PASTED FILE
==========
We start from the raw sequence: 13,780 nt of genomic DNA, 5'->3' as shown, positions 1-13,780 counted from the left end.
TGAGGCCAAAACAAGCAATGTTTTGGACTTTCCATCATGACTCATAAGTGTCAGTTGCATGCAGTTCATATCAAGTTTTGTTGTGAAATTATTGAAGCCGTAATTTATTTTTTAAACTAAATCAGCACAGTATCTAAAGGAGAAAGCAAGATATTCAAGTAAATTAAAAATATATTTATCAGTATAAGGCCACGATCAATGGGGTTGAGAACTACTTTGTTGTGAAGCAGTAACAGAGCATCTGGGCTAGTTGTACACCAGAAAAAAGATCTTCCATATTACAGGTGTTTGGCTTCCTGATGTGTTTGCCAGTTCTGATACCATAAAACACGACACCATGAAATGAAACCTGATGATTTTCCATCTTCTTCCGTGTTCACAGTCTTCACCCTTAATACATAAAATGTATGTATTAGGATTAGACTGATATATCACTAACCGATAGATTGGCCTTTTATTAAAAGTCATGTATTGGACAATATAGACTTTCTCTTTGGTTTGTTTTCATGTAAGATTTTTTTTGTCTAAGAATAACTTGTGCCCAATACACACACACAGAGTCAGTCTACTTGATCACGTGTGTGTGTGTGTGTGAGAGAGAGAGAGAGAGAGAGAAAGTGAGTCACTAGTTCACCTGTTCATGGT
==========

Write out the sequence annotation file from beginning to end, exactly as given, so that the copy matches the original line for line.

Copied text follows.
We start from the raw sequence: 13,780 nt of genomic DNA, 5'->3' as shown, positions 1-13,780 counted from the left end.
TGAGGCCAAAACAAGCAATGTTTTGGACTTTCCATCATGACTCATAAGTGTCAGTTGCATGCAGTTCATATCAAGTTTTGTTGTGAAATTATTGAAGCCGTAATTTATTTTTTAAACTAAATCAGCACAGTATCTAAAGGAGAAAGCAAGATATTCAAGTAAATTAAAAATATATTTATCAGTATAAGGCCACGATCAATGGGGTTGAGAACTACTTTGTTGTGAAGCAGTAACAGAGCATCTGGGCTAGTTGTACACCAGAAAAAAGATCTTCCATATTACAGGTGTTTGGCTTCCTGATGTGTTTGCCAGTTCTGATACCATAAAACACGACACCATGAAATGAAACCTGATGATTTTCCATCTTCTTCCGTGTTCACAGTCTTCACCCTTAATACATAAAATGTATGTATTAGGATTAGACTGATATATCACTAACCGATAGATTGGCCTTTTATTAAAAGTCATGTATTGGACAATATAGACTTTCTCTTTGGTTTGTTTTCATGTAAGATTTTTTTTGTCTAAGAATAACTTGTGCCCAATACACACACACAGAGTCAGTCTACTTGATCACGTGTGTGTGTGTGTGTGAGAGAGAGAGAGAGAGAGAGAAAGTGAGTCACTAGTTCACCTGTTCATGGT